Capgemini supporting Cathay Pacific and BSH with digital transformations

18 August 2017

Capgemini has in recent months won two large digital transformation projects. The management and technology consulting firm is helping Cathay Pacific Airways with a major upgrade of its finance and procurement functions, and the company is supporting home appliances manufacturer BSH Hausgeräte with a global overhaul of its IT architecture. 

Finance & Procurement transformation at Cathay Pacific Airways

With a fleet size of over 140, and a flight network spanning 190 countries, Cathay Pacific Airways is one of Asia’s larger airline companies. Facing stiff competition, the Hong Kong based company is continuously seeking ways to optimise operations, while growing client service avenues. Against the backdrop, Cathay Pacific Airways last year launched a large strategic programme with the aim of improving its finance and procurement operations. Titled ‘Horizon8’, the programme will according to Raymond Fung, who leads the initiative, following go-live create several valuable benefits for the airline, including more transparency in spend, improved route profitability insight and faster plus more accurate financial reporting.

To facilitate the improved finance and procurement operations, Cathay Pacific Airways decided to implement SAP S/4HANA. The solution will cover end-to-end procurement and financial transactions, while also serving the airline’s needs on planning and budgeting, financial consolidation, profitability analysis, and business intelligence and reporting. A key factor in the decision for SAP S/4HANA was the system’s in-memory computing functionality, which allows Cathay Pacific’s users to gain instant access to detailed, real-time information.

Over recent months a team of over 100 professionals have been working on the setup, data migration and implementation of the new business processes. The programme is supported by Capgemini, which has provided a team of airline experts and SAP functional and technical consultants. Commenting on the partnership with the airline, Sumit Nurpuri, Capgemini’s Chief Operating Officer in South-East Asia said, “This transformational project at Cathay Pacific Airways is a testament to Capgemini’s significant aviation and SAP software experience across the world. We are delighted that the programme will (once live) enable one of the world’s top airlines to benefit from cost efficiencies and new digital capabilities in the years to come.”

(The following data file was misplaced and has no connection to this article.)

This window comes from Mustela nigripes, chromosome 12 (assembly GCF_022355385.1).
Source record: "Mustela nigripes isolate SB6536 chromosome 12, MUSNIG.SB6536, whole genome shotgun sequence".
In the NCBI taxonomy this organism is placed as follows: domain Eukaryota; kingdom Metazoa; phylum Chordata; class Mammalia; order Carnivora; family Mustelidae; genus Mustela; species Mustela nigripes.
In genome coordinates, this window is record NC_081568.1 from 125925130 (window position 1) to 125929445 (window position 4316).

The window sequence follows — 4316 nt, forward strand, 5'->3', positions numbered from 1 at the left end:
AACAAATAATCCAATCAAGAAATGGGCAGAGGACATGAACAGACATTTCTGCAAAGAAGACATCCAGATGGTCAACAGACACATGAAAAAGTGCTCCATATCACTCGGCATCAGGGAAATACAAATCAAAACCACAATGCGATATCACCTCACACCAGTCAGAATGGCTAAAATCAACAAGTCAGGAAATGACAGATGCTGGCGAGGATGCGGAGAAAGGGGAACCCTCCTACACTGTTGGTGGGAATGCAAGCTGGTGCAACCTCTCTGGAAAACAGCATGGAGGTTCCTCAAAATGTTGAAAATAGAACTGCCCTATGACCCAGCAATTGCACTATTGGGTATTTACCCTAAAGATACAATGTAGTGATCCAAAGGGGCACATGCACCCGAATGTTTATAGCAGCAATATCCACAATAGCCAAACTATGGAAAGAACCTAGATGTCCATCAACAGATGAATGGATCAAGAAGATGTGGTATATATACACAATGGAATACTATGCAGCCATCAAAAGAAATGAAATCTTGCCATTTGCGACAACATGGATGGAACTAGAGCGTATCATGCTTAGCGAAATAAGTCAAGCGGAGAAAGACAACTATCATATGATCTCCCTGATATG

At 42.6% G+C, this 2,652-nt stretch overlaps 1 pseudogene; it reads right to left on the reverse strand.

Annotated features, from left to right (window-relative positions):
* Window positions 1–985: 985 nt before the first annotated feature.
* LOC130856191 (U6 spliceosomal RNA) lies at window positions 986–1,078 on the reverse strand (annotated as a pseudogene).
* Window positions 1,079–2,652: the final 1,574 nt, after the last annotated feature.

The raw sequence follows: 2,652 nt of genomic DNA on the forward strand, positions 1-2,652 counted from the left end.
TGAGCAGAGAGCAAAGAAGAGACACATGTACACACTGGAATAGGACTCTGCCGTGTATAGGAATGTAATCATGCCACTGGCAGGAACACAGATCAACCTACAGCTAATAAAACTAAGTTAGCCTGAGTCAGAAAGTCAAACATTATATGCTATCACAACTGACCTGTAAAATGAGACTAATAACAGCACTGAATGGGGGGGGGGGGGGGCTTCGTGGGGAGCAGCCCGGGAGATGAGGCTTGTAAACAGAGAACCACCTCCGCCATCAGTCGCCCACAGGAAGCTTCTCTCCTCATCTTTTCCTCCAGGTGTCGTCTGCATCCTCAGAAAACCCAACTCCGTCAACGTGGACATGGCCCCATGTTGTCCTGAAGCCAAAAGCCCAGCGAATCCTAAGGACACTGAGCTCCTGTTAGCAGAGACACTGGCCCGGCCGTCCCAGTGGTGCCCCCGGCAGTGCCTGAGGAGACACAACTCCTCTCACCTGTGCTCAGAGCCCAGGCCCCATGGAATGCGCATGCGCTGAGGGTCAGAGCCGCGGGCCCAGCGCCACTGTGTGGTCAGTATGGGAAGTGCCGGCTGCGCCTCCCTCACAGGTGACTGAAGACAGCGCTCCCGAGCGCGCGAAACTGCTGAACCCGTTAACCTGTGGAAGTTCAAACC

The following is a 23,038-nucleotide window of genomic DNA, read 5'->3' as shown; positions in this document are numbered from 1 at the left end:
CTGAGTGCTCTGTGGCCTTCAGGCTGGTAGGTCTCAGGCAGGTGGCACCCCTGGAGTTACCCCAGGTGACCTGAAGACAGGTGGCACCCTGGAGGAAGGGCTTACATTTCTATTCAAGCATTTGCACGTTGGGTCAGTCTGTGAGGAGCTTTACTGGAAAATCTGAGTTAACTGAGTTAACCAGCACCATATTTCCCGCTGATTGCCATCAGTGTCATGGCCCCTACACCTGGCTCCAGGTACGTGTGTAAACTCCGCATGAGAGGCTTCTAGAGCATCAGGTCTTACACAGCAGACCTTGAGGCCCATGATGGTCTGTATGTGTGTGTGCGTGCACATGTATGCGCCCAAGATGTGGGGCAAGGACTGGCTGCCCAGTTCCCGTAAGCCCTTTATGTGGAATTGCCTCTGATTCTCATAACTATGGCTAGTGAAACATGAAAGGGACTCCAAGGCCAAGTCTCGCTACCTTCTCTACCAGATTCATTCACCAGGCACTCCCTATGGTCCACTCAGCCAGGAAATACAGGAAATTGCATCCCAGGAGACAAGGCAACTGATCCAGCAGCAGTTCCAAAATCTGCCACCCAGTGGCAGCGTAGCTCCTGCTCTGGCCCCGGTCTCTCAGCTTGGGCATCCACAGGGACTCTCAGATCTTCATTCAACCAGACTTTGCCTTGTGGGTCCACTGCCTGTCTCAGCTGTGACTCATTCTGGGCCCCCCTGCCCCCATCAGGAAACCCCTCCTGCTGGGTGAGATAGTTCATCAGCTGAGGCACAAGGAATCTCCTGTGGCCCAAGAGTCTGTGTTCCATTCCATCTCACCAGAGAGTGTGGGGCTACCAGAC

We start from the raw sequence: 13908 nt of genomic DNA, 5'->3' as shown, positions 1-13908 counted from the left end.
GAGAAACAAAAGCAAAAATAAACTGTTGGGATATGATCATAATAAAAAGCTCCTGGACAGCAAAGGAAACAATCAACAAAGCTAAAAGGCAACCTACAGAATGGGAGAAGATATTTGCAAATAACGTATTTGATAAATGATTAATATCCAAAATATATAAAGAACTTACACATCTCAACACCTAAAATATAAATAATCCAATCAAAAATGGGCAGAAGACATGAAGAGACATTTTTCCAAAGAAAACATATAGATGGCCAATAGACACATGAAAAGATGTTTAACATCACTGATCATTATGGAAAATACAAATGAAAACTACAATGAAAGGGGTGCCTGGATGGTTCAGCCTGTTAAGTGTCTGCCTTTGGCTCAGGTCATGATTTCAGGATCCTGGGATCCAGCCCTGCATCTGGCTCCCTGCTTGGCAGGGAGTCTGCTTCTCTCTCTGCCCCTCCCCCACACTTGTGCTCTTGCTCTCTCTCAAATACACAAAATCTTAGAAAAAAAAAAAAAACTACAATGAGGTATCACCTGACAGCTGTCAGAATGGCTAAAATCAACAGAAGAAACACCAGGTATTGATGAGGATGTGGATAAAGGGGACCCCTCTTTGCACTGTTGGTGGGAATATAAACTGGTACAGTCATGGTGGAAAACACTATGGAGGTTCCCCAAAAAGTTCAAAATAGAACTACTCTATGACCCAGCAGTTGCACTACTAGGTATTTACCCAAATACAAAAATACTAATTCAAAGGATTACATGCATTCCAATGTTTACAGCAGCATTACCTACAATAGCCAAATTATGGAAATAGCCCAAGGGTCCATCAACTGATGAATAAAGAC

Capgemini is supporting Cathay Pacific with a Finance & Procurement transformation

The programme is according to both parties on track to go-live next month, covering 3,000 of Cathay Pacific’s users across 30 countries.

Last year, in similar technology-led projects in the aviation industry, Transavia, the low-cost carrier of Air France/KLM, hired Capgemini to support a NetSuite OneWorld implementation. Rival firm Cognizant were meanwhile recruited by Etihad Airways to improve the carriers’ digital guest experience, while Air Mauritius turned to IBM and KPMG to oversee the revamp of its technology operations.

IT architecture overhaul at BSH Hausgeräte

With more than 58,000 employees operating in around 50 countries globally, BSH provides a wide range of home appliances under fourteen well-known brands such as Bosch, Gaggenau, Neff and Siemens to customers worldwide. In a bid to improve the order experience for its B2B customers, BSH turned to Capgemini.